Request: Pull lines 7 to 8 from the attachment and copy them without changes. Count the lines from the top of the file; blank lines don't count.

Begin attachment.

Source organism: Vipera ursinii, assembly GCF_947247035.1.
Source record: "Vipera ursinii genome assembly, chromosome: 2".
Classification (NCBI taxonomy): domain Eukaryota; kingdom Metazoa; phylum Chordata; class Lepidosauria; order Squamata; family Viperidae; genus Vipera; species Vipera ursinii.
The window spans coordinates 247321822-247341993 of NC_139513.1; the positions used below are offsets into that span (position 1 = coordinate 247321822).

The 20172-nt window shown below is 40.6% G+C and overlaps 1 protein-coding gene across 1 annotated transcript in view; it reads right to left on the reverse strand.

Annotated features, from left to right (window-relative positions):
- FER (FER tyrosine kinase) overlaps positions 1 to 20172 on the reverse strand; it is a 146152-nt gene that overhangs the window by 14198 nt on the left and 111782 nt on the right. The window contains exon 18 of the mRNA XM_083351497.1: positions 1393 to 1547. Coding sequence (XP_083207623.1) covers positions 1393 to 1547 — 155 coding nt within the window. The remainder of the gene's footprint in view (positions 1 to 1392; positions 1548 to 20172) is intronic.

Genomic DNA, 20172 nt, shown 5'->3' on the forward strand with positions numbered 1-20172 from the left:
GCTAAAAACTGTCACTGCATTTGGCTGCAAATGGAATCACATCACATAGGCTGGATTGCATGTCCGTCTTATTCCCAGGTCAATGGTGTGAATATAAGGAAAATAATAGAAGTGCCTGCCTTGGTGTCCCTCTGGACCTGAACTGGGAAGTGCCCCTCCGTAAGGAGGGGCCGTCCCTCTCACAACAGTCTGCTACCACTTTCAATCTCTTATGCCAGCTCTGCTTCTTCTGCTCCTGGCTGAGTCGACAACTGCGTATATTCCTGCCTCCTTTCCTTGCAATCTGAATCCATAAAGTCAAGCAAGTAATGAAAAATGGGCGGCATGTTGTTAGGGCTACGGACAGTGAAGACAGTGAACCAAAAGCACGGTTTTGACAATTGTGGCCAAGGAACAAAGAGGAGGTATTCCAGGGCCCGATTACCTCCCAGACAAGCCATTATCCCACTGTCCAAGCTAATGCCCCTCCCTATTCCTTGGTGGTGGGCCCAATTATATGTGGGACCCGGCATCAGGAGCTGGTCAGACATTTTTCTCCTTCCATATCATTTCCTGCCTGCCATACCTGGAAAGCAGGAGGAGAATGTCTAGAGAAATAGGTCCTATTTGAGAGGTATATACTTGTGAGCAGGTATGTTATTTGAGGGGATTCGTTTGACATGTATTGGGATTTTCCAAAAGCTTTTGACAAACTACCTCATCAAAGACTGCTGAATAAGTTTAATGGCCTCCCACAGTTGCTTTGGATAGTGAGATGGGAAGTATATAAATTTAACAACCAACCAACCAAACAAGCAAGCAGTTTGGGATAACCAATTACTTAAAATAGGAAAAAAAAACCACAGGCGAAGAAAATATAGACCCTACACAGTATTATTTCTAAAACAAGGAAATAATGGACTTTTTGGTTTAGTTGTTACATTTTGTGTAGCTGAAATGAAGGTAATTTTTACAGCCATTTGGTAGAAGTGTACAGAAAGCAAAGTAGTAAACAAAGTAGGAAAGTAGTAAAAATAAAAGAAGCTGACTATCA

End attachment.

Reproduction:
- FER (FER tyrosine kinase) overlaps positions 1 to 20172 on the reverse strand; it is a 146152-nt gene that overhangs the window by 14198 nt on the left and 111782 nt on the right. The window contains exon 18 of the mRNA XM_083351497.1: positions 1393 to 1547. Coding sequence (XP_083207623.1) covers positions 1393 to 1547 — 155 coding nt within the window. The remainder of the gene's footprint in view (positions 1 to 1392; positions 1548 to 20172) is intronic.

Genomic DNA, 20172 nt, shown 5'->3' on the forward strand with positions numbered 1-20172 from the left: